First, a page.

The Rainbow and the Cross

(Thought for the month – March 2008)

A couple of weeks ago I was driving back from Edinburgh. As I left Peebles, the rain began to fall. Driven by strong winds, it lashed the car, making driving difficult. Minutes later the skies cleared and a rainbow spanned the River Tweed. This cycle was repeated several times on the way home, and caused me to reflect on the rainbow.

To many, this curved band of multi-coloured light is a sign of hope. In The Wizard of Oz Dorothy sings “Somewhere over the rainbow, skies are blue, and the dreams that you dare to dream really do come true.” In Irish folklore, there’s a crock of gold at the end of the rainbow. Apart from one person, I know of no one who’s ever got to the end of a rainbow. And though we can work at our dreams, there’s no guarantee that they’ll come true.

Many of us rebel against the difficulties of life. Yet to some people, their pain is a spur to great things. Last September, many paid tribute to Jane Tomlinson. Despite great pain caused by cancer, she took part in some of the most gruelling sporting events in the world. At her death she was described as an inspiration. Every day in smaller ways, ordinary people carry on their lives in difficult circumstances. We admire them because we see that their trials have strengthened their characters.

The Bible tells us that the rainbow is a symbol of God’s love and faithfulness. When God flooded the earth, only Noah and his family survived. Noah offered a sacrifice in gratitude to God, who in turn placed the rainbow in the sky as a sign that he would not destroy the earth again (Gen 3:16-19). Despite this promise, men and women still rebelled against God. In the end God took some drastic action – he sent his own son to save us (John 3:16).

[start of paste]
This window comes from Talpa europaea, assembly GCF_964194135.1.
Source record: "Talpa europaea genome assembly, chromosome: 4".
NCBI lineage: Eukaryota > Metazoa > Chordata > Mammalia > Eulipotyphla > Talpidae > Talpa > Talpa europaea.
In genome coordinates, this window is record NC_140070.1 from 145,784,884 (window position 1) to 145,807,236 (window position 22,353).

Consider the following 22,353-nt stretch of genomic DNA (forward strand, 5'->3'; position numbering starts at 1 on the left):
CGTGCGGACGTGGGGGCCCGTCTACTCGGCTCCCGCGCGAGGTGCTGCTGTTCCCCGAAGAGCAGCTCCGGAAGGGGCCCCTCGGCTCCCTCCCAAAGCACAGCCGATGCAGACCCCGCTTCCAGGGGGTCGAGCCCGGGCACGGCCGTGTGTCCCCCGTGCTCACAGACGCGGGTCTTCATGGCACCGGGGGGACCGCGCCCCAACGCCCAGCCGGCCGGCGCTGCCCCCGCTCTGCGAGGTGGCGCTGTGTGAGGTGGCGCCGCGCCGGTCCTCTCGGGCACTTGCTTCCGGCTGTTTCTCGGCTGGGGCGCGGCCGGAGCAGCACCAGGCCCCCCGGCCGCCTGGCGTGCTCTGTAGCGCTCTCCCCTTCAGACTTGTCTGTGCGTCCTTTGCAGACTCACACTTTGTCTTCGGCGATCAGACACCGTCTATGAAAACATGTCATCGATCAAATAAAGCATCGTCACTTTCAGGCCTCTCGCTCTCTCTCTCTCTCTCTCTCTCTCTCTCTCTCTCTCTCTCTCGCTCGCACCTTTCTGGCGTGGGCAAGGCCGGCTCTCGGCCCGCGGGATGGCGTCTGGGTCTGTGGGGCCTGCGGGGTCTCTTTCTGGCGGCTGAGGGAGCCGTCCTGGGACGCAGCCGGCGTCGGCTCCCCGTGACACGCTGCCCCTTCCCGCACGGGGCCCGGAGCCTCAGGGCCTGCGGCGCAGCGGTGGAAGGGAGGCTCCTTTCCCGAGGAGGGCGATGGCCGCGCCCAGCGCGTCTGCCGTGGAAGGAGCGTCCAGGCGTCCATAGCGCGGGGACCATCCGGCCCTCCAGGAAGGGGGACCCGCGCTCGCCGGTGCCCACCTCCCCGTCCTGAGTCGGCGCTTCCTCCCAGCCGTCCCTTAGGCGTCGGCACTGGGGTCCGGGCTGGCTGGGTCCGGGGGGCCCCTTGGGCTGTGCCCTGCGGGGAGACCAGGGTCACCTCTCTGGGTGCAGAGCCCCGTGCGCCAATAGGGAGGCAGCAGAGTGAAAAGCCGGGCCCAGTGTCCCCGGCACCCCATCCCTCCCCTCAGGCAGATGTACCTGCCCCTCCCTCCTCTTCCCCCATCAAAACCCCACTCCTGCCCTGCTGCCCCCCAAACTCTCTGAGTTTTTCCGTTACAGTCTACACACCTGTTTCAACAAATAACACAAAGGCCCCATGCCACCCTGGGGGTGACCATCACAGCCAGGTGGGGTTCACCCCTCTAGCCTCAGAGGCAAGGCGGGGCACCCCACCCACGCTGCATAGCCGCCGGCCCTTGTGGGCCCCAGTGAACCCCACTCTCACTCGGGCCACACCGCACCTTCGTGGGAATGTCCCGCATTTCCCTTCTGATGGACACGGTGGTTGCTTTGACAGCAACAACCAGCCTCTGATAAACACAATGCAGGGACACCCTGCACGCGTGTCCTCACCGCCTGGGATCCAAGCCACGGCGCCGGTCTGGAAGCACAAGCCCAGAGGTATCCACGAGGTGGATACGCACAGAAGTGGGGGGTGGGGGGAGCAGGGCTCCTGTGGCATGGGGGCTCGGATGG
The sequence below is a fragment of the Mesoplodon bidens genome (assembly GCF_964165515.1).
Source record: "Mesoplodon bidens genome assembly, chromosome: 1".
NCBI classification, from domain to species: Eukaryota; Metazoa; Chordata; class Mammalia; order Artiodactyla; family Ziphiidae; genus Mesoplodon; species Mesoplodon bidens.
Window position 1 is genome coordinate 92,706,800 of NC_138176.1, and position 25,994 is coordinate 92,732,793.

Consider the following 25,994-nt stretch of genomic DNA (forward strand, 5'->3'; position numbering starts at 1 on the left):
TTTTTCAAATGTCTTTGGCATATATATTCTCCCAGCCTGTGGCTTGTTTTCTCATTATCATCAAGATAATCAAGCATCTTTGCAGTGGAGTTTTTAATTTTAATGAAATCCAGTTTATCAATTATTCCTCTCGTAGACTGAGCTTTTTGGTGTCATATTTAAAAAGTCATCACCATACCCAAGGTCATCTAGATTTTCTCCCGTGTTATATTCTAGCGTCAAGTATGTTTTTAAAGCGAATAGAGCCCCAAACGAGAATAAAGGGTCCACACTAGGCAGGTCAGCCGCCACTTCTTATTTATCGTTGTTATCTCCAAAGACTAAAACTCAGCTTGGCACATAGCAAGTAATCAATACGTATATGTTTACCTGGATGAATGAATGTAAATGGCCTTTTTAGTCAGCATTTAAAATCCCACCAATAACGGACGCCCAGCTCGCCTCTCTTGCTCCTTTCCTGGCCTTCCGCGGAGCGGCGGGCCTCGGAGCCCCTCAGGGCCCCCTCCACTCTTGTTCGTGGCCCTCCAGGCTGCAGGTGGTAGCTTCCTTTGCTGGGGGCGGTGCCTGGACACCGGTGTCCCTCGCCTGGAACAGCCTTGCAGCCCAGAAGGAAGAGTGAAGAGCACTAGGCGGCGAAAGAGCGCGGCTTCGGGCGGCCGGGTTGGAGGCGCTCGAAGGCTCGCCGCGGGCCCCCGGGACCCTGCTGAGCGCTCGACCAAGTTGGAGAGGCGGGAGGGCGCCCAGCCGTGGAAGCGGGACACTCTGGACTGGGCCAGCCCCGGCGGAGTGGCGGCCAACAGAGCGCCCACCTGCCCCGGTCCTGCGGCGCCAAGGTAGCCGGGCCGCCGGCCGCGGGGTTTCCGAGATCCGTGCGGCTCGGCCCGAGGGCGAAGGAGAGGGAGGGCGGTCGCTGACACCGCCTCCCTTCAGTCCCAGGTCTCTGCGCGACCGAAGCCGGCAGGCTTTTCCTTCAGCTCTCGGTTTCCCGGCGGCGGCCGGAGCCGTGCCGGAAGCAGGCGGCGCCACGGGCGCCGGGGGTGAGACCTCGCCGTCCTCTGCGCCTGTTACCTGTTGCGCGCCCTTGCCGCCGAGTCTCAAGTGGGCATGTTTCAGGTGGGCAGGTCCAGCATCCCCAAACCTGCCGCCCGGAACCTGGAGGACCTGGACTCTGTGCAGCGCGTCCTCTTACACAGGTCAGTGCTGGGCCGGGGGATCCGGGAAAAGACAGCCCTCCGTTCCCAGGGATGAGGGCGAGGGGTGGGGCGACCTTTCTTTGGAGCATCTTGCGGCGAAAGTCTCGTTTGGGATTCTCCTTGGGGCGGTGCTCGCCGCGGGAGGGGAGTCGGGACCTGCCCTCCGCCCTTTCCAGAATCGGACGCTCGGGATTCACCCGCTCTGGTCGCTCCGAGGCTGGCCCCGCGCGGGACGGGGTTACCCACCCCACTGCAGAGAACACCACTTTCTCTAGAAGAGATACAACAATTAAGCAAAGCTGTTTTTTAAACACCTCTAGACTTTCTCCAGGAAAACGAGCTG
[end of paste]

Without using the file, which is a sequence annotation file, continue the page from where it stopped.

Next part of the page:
On Good Friday we remember the cross on which Jesus died for our sins (1 Cor. 15:3). But on Easter Sunday we celebrate an empty tomb, because Jesus brings new life and hope (2 Cor 5:17). In the beautiful hymn, O love that wilt not let me go, George Matheson recognises the need to go through pain to reach joy. Let us join him this Easter in surrendering to God’s purpose for us. Then we’ll be able to sing with George Matheson:

I trace the rainbow through the rain,
And feel the promise is not vain,
That morn shall tearless be.

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About prophetable

My wife Elizabeth and I were commissioned as Officers (ministers) in The Salvation Army in 1997, and have served in appointments in England and Scotland. Since July 2016 I have been working in The Salvation Army's Scotland Office as combined parliamentary and ecumenical representative.
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